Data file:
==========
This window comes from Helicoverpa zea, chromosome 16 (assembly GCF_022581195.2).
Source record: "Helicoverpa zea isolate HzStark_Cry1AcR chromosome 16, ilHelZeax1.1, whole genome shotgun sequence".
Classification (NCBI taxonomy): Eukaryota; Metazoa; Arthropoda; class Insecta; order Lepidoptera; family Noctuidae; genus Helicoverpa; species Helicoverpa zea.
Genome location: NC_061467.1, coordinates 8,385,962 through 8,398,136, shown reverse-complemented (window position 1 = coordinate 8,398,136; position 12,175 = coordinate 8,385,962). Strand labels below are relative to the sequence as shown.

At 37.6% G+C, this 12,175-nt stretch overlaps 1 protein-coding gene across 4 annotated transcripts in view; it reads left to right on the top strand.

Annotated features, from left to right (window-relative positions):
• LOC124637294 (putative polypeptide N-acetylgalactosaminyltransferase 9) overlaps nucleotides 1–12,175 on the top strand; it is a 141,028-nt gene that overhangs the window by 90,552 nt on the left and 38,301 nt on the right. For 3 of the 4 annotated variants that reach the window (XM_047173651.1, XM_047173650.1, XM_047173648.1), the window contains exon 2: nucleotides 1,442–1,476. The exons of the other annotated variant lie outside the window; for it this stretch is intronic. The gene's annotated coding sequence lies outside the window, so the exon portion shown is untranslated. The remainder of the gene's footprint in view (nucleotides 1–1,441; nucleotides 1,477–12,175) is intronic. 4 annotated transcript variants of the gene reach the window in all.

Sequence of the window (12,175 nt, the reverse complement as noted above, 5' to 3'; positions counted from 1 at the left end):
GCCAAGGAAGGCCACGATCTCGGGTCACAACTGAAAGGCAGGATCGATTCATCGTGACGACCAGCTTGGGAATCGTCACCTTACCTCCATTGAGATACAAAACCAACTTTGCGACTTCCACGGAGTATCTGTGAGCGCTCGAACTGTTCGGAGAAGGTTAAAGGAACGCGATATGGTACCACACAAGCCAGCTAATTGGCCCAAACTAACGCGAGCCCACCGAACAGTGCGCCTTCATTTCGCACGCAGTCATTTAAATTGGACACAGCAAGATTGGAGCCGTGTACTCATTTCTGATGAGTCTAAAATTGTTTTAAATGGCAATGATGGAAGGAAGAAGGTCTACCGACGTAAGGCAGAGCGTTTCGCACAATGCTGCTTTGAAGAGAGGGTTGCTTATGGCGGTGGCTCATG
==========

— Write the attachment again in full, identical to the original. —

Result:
This window comes from Helicoverpa zea, chromosome 16 (assembly GCF_022581195.2).
Source record: "Helicoverpa zea isolate HzStark_Cry1AcR chromosome 16, ilHelZeax1.1, whole genome shotgun sequence".
Classification (NCBI taxonomy): Eukaryota; Metazoa; Arthropoda; class Insecta; order Lepidoptera; family Noctuidae; genus Helicoverpa; species Helicoverpa zea.
Genome location: NC_061467.1, coordinates 8,385,962 through 8,398,136, shown reverse-complemented (window position 1 = coordinate 8,398,136; position 12,175 = coordinate 8,385,962). Strand labels below are relative to the sequence as shown.

At 37.6% G+C, this 12,175-nt stretch overlaps 1 protein-coding gene across 4 annotated transcripts in view; it reads left to right on the top strand.

Annotated features, from left to right (window-relative positions):
• LOC124637294 (putative polypeptide N-acetylgalactosaminyltransferase 9) overlaps nucleotides 1–12,175 on the top strand; it is a 141,028-nt gene that overhangs the window by 90,552 nt on the left and 38,301 nt on the right. For 3 of the 4 annotated variants that reach the window (XM_047173651.1, XM_047173650.1, XM_047173648.1), the window contains exon 2: nucleotides 1,442–1,476. The exons of the other annotated variant lie outside the window; for it this stretch is intronic. The gene's annotated coding sequence lies outside the window, so the exon portion shown is untranslated. The remainder of the gene's footprint in view (nucleotides 1–1,441; nucleotides 1,477–12,175) is intronic. 4 annotated transcript variants of the gene reach the window in all.

Sequence of the window (12,175 nt, the reverse complement as noted above, 5' to 3'; positions counted from 1 at the left end):
GCCAAGGAAGGCCACGATCTCGGGTCACAACTGAAAGGCAGGATCGATTCATCGTGACGACCAGCTTGGGAATCGTCACCTTACCTCCATTGAGATACAAAACCAACTTTGCGACTTCCACGGAGTATCTGTGAGCGCTCGAACTGTTCGGAGAAGGTTAAAGGAACGCGATATGGTACCACACAAGCCAGCTAATTGGCCCAAACTAACGCGAGCCCACCGAACAGTGCGCCTTCATTTCGCACGCAGTCATTTAAATTGGACACAGCAAGATTGGAGCCGTGTACTCATTTCTGATGAGTCTAAAATTGTTTTAAATGGCAATGATGGAAGGAAGAAGGTCTACCGACGTAAGGCAGAGCGTTTCGCACAATGCTGCTTTGAAGAGAGGGTTGCTTATGGCGGTGGCTCATG